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  10. ^ "About FutureSplash Animator". FutureWave software. Archived from the original on 5 November 1996. Retrieved 25 March 2021.
  11. ^ a b Museum, Web Design. "FutureSplash Animator | Web Design Museum". www.webdesignmuseum.org. Retrieved 2021-03-26.
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  13. ^ "Flash 2 New Features". Macromedia. 1997-04-12. Archived from the original on 1997-04-12. Retrieved 2021-03-26.
  14. ^ "Macromedia Press Room - Press Releases". 1999-02-04. Archived from the original on 1999-02-04. Retrieved 2021-03-26.
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  16. ^ "Flash 4 features". Macromedia. Archived from the original on 1 October 1999. Retrieved 25 March 2021.
  17. ^ "Macromedia Flash 5: New Features". Macromedia. Archived from the original on 23 February 2001. Retrieved 25 March 2021.
  18. ^ "Macromedia Flash MX: Top 10 New Features". Macromedia. Archived from the original on 1 December 2002. Retrieved 25 March 2021.
  19. ^ Museum, Web Design. "Macromedia Flash MX 2004 | Web Design Museum". www.webdesignmuseum.org. Retrieved 2021-03-26.
  20. ^ "Take a tour of the Flash MX 2004 and Flash MX Professional 2004 features". Macromedia. Archived from the original on 3 August 2004. Retrieved 25 March 2021.
  21. ^ "Flash 8 features". Macromedia. Archived from the original on 14 December 2005. Retrieved 25 March 2021.
  22. ^ "Adobe Flash CS3 Professional User Guide" (PDF). Archived (PDF) from the original on Sep 2015. Retrieved 25 March 2021.
  23. ^ Migrating from ActionScript 2 to ActionScript 3: Key concepts and changes, Adobe Developer Connection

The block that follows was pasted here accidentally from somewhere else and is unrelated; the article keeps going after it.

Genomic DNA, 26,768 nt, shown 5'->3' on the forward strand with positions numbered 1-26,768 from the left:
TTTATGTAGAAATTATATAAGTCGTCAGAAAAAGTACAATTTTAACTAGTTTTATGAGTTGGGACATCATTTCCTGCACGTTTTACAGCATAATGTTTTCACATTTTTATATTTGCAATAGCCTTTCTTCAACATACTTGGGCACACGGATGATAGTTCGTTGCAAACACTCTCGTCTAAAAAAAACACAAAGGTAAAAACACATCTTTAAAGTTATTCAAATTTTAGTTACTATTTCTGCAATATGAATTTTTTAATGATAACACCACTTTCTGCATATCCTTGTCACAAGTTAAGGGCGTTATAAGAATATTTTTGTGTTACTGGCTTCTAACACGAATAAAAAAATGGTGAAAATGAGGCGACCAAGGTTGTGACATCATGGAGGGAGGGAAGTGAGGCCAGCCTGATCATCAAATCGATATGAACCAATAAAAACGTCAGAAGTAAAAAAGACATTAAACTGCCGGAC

24. ^ ActionScript 3.0 overview, Adobe Developer Connection
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  27. ^ "Adobe Labs — Adobe Flash Professional CS5: Applications for iPhone". Adobe. Archived from the original on 13 March 2010. Retrieved 2010-03-02.
  28. ^ "New iPhone Developer Agreement Bans the Use of Adobe's Flash-to-iPhone Compiler". Daring Fireball. Archived from the original on 30 April 2010. Retrieved 2010-04-22.
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  31. ^ "Adobe Flash Professional CS5". Adobe Systems. Archived from the original on 12 April 2010. Retrieved 27 March 2021.
  32. ^ Apple Inc. modified terms & conditions for developers in the app store. Adobe is developing again for iPhone and iPad CS5
  33. ^ "What's new in Flash Professional CS6". Adobe. Archived from the original on 4 November 2012. Retrieved 27 March 2021.
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  35. ^ a b Adobe Flash New features summary 2014, Adobe
  36. ^ "Feature summary | Animate CC | 2015.x releases". helpx.adobe.com. Retrieved 2020-11-26.
  37. ^ "Adobe Animate 2015.1 New Features Summary". Adobe Systems. Archived from the original on 26 March 2021. Retrieved 26 March 2021.
  38. ^ "Adobe Animate Release Notes 2015.2". helpx.adobe.com. Retrieved 2020-11-26.
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  43. ^ "What's new and changed in the October 2017 release of Animate (version 18.0)". helpx.adobe.com. Retrieved 2020-11-26.
  44. ^ "What's new and changed in the October 2018 release of Animate (version 19.0)". helpx.adobe.com. Retrieved 2020-11-25.
  45. ^ a b "What's new and changed in the April 2019 release of Animate (version 19.2)". helpx.adobe.com. Retrieved 2020-11-25.
  46. ^ "Feature summary | Animate | 2020 releases". helpx.adobe.com. Retrieved 2020-11-25.
  47. ^ "Feature summary | Animate (April 2020 release)". helpx.adobe.com. Retrieved 2020-11-25.
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  49. ^ "Feature summary | Animate (October 2020 release)". helpx.adobe.com. Retrieved 2020-11-25.

External links[edit]